The 2015 United Nations Climate Change Conference (COP 21) will be held in Paris from November 30 to December 11 with the objective of achieving a legally binding and universal agreement on climate. This topic is even more relevant than ever before: there has been a big increase of CO2 emissions in the last forty years across our planet, which will have an even greater impact due to the long residence time of the gas. Even if around 80% of the emissions can be absorbed in less than five hundred years, the rest might require up to a few thousand years to disappear. Its impact on climate change is likewise not limited geographically. For example, even if greenhouse gas emissions are very low on the African continent, this does not mean that the latter will not be affected by climate change; as a matter of fact, it only takes a month for the CO2 gases emitted in a certain region (e.g. Europe) to be equally distributed around the world. The effects of climate change on a global scale are also noticeable in the increasing recurrence of “extraordinary” climate events.
For these reasons, summits such as the COP21 are very important to raise awareness of humanity’s impact on the planet and to agree how to tackle climate change through concrete and more efficient measures. In this respect, energy transition is considered a fundamental objective which should be included in the environmental programs of every country. A long-term structural change in energy production systems across the world would have several implications. In order not to exceed the 2°C target (considered as the maximum safe increase in temperature if compared to the pre-industrial average), each European citizen will have to reduce their carbon use and emissions by four or five times before 2050. A more extensive use of renewable energies, a focus on energy efficiency and a commitment towards the decarbonisation of the global economy are strongly needed if the 2°C limit included in the Copenhaguen agreement is to be respected.
Picture: Global energy-related CO2 emissions in the INDC scenario and remaining carbon budget for a >50% chance of keeping to 2C (IPCC and IEA data; IEA analysis)
In spite of the way ahead seeming rather evident from a technical point of view, political consensus on the issue is far from being reached. With this in mind, on starting the climate negotiations in October 2014, the participating countries agreed to outline the actions they intended to take within a global agreement by March 2015. These commitments are known as Intended Nationally Determined Contributions (INDCs). Therefore, the main aims of the COP 21 negotiations will be, on the one hand, to create and approve a coherent and ambitious agreement based on the initial INDCs and, on the other hand, to ensure that the decisions taken will be implemented accordingly by the parties. In fact, the legal force of voluntary agreements in the environmental field has often been a disputed matter, and the lack of enforcement mechanisms might undermine the credibility of the final outcome of Paris 2015.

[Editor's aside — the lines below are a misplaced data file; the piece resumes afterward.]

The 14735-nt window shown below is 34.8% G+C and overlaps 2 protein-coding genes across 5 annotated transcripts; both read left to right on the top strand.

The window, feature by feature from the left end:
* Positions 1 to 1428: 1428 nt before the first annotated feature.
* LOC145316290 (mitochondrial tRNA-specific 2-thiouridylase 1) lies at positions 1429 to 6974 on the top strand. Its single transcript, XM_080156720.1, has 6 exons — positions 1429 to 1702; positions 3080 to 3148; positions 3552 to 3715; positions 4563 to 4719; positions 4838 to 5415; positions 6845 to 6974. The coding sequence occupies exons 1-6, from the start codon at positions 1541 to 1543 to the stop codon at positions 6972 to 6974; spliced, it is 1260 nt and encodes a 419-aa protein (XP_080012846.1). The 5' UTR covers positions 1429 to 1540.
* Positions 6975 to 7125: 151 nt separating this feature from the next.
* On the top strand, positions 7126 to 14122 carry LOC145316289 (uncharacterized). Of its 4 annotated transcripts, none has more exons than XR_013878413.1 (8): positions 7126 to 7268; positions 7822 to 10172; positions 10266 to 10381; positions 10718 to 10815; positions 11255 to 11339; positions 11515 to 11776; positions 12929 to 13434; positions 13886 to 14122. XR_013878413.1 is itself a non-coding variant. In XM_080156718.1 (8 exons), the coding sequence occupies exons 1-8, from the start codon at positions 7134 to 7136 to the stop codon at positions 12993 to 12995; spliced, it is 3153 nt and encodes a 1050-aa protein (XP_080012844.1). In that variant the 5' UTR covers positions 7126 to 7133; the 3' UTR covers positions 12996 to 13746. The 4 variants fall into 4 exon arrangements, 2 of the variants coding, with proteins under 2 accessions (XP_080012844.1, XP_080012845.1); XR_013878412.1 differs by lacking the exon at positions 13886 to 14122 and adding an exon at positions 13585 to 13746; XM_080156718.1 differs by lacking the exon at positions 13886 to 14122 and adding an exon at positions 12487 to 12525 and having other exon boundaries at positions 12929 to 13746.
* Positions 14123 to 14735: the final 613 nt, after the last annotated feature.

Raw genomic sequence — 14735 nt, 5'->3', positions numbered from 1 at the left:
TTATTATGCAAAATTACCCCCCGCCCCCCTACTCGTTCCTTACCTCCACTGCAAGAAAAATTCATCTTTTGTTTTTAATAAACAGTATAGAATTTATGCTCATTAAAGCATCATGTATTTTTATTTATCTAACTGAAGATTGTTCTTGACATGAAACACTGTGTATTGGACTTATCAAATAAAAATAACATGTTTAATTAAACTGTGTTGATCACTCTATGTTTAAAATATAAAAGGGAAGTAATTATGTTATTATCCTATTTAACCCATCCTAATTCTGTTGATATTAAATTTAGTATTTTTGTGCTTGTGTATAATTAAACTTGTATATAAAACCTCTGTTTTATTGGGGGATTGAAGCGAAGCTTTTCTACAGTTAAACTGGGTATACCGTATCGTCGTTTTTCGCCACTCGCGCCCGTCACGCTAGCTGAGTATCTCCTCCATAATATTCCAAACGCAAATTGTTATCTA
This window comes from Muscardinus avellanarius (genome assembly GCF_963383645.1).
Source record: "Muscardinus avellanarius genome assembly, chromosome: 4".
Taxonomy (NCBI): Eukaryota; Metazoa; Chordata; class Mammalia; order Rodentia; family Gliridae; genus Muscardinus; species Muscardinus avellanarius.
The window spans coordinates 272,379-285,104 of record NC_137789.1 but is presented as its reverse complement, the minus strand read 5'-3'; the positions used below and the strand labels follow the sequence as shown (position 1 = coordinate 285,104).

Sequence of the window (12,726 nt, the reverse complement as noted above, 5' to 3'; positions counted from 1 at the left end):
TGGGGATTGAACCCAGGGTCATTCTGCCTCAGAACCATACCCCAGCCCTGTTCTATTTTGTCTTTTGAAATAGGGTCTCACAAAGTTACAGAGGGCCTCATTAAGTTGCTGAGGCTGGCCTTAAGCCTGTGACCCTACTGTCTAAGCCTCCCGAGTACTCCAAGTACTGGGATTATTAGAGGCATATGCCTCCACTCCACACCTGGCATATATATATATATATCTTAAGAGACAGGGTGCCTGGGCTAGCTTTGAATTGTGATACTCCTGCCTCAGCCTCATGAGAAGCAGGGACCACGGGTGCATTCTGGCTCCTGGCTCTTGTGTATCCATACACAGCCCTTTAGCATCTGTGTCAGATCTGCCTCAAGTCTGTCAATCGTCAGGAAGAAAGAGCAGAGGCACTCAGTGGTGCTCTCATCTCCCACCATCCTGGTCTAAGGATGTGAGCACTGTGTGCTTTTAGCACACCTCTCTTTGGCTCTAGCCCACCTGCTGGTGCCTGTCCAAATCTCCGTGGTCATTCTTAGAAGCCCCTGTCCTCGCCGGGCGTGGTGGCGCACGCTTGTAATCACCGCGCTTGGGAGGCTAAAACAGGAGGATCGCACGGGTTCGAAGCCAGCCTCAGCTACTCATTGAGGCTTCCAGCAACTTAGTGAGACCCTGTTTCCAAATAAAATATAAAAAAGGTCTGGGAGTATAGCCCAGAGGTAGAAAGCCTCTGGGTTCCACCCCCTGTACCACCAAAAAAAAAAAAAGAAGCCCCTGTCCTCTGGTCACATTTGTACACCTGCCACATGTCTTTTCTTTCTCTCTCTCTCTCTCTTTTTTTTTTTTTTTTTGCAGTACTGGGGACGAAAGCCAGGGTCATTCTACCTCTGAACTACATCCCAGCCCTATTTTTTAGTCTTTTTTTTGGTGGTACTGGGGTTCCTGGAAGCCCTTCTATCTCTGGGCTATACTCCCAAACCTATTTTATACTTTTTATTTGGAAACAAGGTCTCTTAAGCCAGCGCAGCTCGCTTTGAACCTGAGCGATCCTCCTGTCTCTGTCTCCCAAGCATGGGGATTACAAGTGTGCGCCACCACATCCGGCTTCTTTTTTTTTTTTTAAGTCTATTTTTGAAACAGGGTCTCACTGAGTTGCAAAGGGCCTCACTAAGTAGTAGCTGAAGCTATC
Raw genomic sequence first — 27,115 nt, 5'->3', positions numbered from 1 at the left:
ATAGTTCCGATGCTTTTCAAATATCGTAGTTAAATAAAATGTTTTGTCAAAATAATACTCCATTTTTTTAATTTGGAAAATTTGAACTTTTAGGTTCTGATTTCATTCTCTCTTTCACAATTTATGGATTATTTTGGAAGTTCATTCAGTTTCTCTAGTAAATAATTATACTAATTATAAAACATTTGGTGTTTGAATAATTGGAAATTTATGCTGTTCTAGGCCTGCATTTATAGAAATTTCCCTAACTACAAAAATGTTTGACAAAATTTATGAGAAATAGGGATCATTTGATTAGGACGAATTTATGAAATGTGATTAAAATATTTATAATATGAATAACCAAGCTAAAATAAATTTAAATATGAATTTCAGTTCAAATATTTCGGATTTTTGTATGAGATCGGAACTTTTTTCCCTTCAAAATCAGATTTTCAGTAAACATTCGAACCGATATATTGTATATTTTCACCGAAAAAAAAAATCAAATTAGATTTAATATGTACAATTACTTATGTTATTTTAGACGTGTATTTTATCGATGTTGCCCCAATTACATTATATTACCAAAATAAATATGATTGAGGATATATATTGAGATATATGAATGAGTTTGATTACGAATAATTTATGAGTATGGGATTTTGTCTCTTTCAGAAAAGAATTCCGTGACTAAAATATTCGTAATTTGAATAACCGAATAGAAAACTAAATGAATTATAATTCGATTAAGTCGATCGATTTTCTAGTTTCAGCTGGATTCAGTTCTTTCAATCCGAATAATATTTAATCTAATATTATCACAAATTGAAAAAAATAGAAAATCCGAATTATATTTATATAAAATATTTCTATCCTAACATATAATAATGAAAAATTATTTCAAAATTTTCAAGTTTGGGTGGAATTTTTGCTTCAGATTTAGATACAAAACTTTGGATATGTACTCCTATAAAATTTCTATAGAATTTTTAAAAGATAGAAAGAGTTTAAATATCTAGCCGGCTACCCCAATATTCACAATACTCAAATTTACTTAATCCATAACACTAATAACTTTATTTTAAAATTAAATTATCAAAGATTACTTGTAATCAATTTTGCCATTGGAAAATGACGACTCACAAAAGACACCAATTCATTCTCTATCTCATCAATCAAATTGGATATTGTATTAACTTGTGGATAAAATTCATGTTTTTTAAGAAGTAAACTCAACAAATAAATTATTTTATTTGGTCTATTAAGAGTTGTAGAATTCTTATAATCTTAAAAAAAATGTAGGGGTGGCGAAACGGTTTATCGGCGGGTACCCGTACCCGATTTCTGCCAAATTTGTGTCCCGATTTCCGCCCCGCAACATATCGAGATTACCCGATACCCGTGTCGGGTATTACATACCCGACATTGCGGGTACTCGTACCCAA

When it comes more specifically to the position of the EU, it can be said that the latter is a front player in the field. Being already on track towards meeting its 2020 targets, it has proposed a rather ambitious framework for climate and energy for 2030 – even if some member states are still lagging behind when it comes to the reduction of their use of non-renewable fuels. As the environmental policies of the EU are legally-binding, the Union might be able to influence the Paris negotiations and give a new impetus to the global agreements to be reached during COP21.
However, for the agreements to be successful in the long term, it is essential to increase awareness about climate change among citizens, as the outcomes of the negotiation affect each and every one of us and will have a constant impact on our future.
The College of Europe Energy Group deals with energy transition and security, climate change and sustainability-related topics and wants to make an impact in the student community by organising debates and lectures related to these issues. The first workshoptook place at the end of October and focused on climate change and its implications, issue of primary relevance for the global debate and worldwide policy-makers. Two students of the College, Loïc Cobut and Maria Olczak led the discussion and some of their conclussions have been also reflected in this article.
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